News

17 Mar 2015

Pride, Passion & Pitfalls: Working in the Australian Entertainment Industry

Entertainment Assist announces world first research across all sectors of the Australian Entertainment Industry and calls for 3000 industry workers to have their say in an online survey.

Industry wide research, embracing everyone from performers to support crew, has never before been conducted in Australia or internationally. Entertainment Assist has engaged the College of Arts at Victoria University, to undertake this critical research project. The research, “Pride, Passion & Pitfalls: Working in the Australian Entertainment Industry”, will identify the strengths, risks and challenges of the Australian entertainment industry, how people cope,what they need and barriers to support.

The extensive research follows a pilot study of 37 industry participants and highlighted extensive mental health issues across the broad spectrum of the industry often as a result of bullying, sexual abuse, long and unrewarding working hours and a lack of appreciation for years of commitment.

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This first phase of the research found “people working in the [Australian] Entertainment Industry…share a deep passion and commitment for their creative work. For some, their personal identity is directly linked to their profession. These passionate people are immersed in a work environment that is unhealthy, often divisive, competitive, and lacking social support”.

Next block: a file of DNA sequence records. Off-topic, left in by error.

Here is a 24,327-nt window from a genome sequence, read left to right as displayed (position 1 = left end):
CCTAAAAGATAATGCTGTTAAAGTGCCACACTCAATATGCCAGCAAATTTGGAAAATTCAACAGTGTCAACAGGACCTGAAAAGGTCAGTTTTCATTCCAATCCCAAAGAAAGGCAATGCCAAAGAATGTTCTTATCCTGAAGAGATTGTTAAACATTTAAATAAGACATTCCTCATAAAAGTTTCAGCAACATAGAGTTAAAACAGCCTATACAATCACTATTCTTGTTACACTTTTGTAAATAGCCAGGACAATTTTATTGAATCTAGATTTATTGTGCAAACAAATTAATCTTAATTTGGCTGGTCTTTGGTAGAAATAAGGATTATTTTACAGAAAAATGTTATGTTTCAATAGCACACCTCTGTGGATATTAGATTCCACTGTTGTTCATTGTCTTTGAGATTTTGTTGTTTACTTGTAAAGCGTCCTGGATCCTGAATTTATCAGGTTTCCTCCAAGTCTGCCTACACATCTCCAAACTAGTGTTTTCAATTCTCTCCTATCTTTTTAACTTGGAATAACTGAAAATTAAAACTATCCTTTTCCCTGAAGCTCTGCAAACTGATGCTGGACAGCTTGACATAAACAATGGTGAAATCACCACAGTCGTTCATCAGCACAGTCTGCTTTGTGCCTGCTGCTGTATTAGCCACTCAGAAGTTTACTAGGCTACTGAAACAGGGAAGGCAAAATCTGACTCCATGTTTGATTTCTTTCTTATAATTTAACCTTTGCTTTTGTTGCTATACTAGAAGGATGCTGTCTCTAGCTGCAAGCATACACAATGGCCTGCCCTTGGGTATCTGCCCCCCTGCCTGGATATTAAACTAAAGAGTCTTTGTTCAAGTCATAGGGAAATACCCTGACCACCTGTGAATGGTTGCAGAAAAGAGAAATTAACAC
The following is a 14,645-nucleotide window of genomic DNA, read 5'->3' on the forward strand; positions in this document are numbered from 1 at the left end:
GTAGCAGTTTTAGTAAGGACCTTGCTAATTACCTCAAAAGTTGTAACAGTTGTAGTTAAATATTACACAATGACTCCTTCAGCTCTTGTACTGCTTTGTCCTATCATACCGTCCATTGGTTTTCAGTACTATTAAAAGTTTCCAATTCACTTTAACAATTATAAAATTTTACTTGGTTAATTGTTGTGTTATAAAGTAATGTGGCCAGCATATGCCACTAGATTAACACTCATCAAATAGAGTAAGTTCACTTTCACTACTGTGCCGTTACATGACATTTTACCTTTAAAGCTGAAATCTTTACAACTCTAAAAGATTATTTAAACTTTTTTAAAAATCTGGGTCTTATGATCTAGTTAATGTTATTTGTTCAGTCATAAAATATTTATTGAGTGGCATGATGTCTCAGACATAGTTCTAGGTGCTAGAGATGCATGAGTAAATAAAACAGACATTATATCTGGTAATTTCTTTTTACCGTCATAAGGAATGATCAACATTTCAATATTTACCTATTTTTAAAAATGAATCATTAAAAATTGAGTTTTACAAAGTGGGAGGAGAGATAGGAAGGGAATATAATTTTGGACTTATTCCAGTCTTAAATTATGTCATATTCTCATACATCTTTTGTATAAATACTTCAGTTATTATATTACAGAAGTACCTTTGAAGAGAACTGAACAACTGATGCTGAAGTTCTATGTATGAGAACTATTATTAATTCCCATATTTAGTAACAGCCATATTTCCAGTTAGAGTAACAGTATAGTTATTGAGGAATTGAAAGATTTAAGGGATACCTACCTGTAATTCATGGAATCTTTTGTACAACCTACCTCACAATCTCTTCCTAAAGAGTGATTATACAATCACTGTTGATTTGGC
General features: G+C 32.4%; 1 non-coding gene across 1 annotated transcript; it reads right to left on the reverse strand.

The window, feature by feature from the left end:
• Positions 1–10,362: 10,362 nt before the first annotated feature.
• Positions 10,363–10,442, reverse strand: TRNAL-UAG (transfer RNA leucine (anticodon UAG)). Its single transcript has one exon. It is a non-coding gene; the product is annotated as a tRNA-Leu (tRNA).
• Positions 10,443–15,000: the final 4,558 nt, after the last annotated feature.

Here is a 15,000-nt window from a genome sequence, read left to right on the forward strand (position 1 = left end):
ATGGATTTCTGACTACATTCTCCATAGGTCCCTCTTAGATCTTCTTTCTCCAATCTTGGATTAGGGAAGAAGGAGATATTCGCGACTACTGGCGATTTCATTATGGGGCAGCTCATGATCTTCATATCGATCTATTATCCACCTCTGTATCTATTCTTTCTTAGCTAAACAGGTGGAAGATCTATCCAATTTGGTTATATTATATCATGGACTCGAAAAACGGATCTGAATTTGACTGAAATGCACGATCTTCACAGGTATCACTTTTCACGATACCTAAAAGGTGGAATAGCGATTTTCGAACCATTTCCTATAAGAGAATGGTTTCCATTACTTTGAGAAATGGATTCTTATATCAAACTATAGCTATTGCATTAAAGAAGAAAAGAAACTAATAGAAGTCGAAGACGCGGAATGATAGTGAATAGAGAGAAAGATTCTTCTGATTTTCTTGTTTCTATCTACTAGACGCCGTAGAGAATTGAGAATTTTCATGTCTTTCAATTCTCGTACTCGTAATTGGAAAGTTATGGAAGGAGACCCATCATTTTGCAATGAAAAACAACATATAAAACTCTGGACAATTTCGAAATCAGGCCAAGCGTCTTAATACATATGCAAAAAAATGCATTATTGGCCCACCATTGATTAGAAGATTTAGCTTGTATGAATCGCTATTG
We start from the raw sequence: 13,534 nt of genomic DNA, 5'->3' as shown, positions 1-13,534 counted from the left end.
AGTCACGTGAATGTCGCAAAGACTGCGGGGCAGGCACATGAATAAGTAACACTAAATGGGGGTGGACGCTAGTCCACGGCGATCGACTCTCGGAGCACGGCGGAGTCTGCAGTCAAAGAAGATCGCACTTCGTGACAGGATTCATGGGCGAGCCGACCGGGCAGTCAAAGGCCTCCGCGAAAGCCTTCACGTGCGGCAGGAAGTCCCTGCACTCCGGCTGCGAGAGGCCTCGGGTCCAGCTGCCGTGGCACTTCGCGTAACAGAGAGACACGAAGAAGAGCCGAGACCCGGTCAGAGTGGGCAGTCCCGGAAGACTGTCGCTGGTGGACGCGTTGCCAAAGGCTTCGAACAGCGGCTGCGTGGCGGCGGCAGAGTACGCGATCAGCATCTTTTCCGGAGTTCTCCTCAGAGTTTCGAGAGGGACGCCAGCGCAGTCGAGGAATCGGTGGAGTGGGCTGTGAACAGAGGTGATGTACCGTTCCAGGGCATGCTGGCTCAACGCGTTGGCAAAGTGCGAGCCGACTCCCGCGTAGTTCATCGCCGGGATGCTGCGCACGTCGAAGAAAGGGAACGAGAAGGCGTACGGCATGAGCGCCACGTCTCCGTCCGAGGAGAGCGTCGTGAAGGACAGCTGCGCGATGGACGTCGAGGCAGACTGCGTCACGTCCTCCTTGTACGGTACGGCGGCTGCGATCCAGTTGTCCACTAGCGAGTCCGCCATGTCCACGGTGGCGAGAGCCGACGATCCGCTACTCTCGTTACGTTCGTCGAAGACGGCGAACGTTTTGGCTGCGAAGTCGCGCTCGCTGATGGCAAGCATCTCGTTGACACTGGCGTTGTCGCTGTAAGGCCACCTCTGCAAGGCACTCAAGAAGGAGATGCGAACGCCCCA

Entertainment Assist, an Australian charity established to support the mental health of Australian Entertainment Industry workers, will use the research to gain key insights into the industry and inform the development of tailored mental health support and prevention programs.

Interviews with industry workers highlight a passion for the industry paralleled with the pitfalls, “I can’t walk away. I cannot let it go. It’s basically who I am. [We all need to do] anything we can…towards understanding what people go through, [have] more positive mental health and [help] fellow artists.”

People in the industry are getting behind the project. Shane Jacobson, entertainer and Entertainment Assist Patron has “worked in this industry as both a performer and crew member” and is “thrilled to see such an investment being made to shed light on [the] well-being of industry workers both in front of, and behind, the camera lens and stage curtain.”

Entertainment Assist is calling for 3000 entertainment industry workers to complete the online survey by the end of March. The survey is open to workers from all parts of the industry including dancers, actors, musicians, circus performers, directors, technicians, backstage crew and roadies.

To participate in the confidential online survey or to download the Phase One report, visit Entertainment Assist’s website: www.entertainmentassist.org.au.

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